The Difference Between RA and Other Forms of Arthritis
Many people think of arthritis as a disease that hits later in life, but that’s only one part of the story. In fact, arthritis is a broad category that contains over 100 conditions, and some of these have very little to do with the natural degeneration that comes with age.
Rheumatoid arthritis is one good example: it can strike well before old age, and although it does bear some resemblance to other types of arthritis, there are also some very important differences.
While all arthritis involves some degree of discomfort, rheumatoid arthritis has a very particular set of symptoms that demands a very precise management plan. Without targeted treatment, RA can quickly cause permanent damage to your joints, and even lead to serious complications in other areas of the body.
The first step to better arthritis care is an accurate diagnosis, so learn how and why RA stands apart from other arthritic conditions.
How Different Forms of Arthritis Affect Your Body
In general terms, arthritis involves the destruction or disintegration of joints, bones, cartilage and connective tissues. Pain, stiffness and inflammation are common complaints as the joints and muscles begin to lose function, and your range of motion and mobility will eventually suffer.
Different types of arthritis will affect your joints, cartilage and membranes in different ways. Although every type of arthritis brings its own set of challenges, many fall into one of the following broad categories:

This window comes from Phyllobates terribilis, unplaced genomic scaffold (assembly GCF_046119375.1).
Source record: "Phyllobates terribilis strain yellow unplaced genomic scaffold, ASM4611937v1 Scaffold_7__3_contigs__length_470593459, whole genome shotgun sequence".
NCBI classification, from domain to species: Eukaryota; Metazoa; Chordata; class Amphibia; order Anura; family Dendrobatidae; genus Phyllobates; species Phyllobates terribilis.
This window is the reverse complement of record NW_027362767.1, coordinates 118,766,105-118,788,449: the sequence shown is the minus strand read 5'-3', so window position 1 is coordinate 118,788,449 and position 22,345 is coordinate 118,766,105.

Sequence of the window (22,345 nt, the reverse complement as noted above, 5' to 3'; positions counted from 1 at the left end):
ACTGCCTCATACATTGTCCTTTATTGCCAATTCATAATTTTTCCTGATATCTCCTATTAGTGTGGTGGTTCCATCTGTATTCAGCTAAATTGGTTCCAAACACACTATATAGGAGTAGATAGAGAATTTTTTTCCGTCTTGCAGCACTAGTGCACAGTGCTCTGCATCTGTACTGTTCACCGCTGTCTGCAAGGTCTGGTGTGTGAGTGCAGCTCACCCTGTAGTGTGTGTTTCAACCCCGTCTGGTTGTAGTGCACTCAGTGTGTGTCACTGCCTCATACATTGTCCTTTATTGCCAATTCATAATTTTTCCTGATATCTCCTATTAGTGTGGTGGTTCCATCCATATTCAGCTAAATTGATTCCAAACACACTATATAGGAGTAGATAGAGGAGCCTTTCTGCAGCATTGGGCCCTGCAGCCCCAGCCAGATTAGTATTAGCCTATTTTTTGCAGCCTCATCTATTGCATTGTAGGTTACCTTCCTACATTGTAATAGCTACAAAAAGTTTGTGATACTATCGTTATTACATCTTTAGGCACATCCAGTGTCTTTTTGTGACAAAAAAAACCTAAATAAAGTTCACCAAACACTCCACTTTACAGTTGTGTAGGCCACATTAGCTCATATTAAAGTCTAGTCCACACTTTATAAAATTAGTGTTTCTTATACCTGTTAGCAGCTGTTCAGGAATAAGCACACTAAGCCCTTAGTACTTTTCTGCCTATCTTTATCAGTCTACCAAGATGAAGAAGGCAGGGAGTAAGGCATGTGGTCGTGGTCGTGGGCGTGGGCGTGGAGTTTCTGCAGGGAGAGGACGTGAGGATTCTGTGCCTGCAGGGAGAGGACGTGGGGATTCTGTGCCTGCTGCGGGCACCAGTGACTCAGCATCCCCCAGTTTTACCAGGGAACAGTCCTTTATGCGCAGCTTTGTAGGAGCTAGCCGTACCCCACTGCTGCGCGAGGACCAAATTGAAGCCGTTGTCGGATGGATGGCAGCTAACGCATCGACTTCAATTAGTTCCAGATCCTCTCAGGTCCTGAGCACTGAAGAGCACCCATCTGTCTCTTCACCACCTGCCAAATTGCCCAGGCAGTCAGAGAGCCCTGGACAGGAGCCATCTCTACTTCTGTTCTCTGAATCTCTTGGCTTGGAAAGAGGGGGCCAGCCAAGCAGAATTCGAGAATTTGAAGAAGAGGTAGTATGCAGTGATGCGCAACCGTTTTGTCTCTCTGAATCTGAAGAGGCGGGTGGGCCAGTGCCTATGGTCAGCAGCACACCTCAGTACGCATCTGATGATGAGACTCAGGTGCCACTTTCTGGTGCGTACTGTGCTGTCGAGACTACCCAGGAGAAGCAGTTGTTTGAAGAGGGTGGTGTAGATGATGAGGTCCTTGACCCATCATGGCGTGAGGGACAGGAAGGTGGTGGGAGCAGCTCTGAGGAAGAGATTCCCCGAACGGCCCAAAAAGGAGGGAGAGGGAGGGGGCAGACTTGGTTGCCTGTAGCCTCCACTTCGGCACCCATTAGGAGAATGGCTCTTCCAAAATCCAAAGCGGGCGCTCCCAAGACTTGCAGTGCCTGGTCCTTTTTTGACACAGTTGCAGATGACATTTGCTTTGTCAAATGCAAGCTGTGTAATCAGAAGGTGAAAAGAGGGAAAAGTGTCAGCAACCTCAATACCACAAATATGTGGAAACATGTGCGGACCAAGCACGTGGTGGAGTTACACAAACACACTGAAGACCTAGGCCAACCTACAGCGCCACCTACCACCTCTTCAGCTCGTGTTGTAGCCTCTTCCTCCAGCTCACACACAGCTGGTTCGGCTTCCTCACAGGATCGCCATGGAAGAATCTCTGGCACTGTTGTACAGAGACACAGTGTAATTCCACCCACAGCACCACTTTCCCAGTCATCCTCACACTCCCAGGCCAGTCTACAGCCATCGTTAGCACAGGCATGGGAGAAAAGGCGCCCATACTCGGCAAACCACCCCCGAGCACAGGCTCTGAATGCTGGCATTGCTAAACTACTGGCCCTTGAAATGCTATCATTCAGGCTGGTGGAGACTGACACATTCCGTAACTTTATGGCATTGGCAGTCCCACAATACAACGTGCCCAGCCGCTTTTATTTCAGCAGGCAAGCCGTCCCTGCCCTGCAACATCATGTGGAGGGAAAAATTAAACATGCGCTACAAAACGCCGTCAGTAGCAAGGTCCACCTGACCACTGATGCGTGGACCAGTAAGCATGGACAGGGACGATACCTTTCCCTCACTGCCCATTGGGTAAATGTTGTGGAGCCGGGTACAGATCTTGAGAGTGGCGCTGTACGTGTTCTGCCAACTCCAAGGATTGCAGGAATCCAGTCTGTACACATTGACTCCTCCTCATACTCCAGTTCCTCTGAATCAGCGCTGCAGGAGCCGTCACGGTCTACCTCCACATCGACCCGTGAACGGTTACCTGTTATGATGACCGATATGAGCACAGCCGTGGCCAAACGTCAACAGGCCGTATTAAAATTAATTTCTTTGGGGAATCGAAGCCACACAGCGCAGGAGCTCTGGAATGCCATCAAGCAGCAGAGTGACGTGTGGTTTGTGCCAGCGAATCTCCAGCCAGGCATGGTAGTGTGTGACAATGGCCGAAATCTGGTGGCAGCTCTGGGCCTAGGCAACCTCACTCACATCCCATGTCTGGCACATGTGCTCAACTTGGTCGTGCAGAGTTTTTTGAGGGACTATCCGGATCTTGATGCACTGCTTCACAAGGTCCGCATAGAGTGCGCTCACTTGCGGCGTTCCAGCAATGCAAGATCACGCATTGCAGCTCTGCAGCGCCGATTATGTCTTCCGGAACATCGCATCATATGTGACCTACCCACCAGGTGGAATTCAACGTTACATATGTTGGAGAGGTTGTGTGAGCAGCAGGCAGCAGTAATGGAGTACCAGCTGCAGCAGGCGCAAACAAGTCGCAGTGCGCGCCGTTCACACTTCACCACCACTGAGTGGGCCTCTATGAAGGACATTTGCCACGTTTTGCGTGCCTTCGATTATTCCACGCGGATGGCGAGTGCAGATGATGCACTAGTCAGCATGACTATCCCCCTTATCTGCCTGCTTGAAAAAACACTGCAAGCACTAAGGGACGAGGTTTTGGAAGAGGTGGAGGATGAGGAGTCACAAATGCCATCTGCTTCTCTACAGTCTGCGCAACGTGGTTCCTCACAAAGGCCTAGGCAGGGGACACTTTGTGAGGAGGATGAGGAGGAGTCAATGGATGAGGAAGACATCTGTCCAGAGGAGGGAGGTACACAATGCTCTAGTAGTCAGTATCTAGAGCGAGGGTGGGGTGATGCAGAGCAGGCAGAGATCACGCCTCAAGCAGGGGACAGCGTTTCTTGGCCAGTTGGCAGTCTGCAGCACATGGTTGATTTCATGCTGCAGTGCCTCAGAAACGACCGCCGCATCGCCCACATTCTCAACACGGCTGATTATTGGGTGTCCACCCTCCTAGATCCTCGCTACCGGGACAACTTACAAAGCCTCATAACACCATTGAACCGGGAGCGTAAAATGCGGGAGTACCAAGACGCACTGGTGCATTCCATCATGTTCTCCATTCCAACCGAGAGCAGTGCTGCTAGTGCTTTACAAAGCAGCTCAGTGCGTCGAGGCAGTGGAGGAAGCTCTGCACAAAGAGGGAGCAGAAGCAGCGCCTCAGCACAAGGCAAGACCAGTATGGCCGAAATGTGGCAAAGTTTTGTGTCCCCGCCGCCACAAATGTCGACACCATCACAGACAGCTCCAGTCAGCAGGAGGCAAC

- Degenerative – The most common type of degenerative arthritis is osteoarthritis, and it’s often brought on by wear and tear or injury. It tends to develop later in life (after the joints have been taxed for many years), but since athletes and overweight people demand more of their joints than an average healthy person, they may notice signs of OA at a younger age.
- Autoimmune – These forms of arthritis emerge when the body’s immune response goes into overdrive. Lupus, psoriatic arthritis, and rheumatoid arthritis all fall under this category. In an autoimmune form of arthritis, the body attacks healthy tissue – the joints, muscles, or organs, depending on the specific condition – which causes inflammation and interferes with normal function.
- Inflammatory – Many forms of arthritis can be described as inflammatory as well as degenerative or immune-related, but some are more strictly tied to inflammation brought on by trauma or unhealthy lifestyle. Gout, Lyme disease, and reactive arthritis are examples of arthritic conditions that are triggered by a specific event or series of lifestyle choices that disrupt healthy function.